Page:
In late December, at least two Ukrainian power companies were hacked, dropping tens of thousands of people into darkness. Experts generally agree that although malware didn’t cause the blackout itself, a cyberattack did play an important role.
By Joseph Cox|MOTHERBOARD
The malware found in affected networks was a variant of BlackEnergy, a Russian-linked program with much humbler cybercrime roots than is suggested by its apparent use in the sabotage of critical infrastructure.
In 2007, “it was available as a crimeware tool” for sale in the digital underground, Artturi Lehtiö, a researcher from cybersecurity company F-Secure, told Motherboard in a phone interview. Because of the malware’s simplicity, graphical user interface, and accompanying help file, pretty much any budding hacker could deploy it with only a minimal set of skills. One screenshot of the software’s point-and-click panel says BlackEnergy was made by a hacker, or group of hackers, called “Crash.”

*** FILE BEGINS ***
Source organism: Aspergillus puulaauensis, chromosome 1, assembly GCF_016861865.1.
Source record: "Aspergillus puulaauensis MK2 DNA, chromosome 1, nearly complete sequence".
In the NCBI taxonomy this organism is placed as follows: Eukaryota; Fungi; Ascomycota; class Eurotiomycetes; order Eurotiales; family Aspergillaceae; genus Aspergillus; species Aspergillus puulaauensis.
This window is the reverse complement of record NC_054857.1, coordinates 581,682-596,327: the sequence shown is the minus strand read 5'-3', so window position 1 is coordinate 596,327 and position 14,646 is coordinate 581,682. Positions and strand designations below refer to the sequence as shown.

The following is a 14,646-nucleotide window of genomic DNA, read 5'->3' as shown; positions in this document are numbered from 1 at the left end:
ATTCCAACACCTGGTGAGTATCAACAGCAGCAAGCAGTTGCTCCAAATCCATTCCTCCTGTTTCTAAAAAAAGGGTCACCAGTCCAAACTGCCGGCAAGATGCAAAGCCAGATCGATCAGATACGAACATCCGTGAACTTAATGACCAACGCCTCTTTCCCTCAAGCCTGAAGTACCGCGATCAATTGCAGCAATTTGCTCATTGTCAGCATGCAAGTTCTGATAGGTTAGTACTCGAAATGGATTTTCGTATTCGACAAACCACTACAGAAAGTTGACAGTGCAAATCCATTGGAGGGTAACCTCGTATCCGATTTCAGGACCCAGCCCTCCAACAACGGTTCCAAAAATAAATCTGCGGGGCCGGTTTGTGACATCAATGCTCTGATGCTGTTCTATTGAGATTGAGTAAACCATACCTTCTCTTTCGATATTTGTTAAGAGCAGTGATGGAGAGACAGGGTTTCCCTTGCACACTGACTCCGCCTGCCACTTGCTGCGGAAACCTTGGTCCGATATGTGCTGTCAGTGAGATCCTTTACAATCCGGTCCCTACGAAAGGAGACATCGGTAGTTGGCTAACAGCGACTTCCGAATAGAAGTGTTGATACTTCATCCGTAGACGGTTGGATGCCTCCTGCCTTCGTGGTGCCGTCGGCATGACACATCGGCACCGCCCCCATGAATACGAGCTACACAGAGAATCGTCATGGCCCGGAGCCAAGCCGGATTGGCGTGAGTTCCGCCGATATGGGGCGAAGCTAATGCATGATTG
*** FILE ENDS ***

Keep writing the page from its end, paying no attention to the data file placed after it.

Nine years ago, BlackEnergy was a relatively basic piece of technology designed to infect computers and add them to a botnet, creating a zombie army of machines ripe for firing distributed-denial-of-service (DDoS) attacks. Researchers found that BlackEnergy went for as little as $40, or even free, and the malware was used to launch attacks on Russian websites.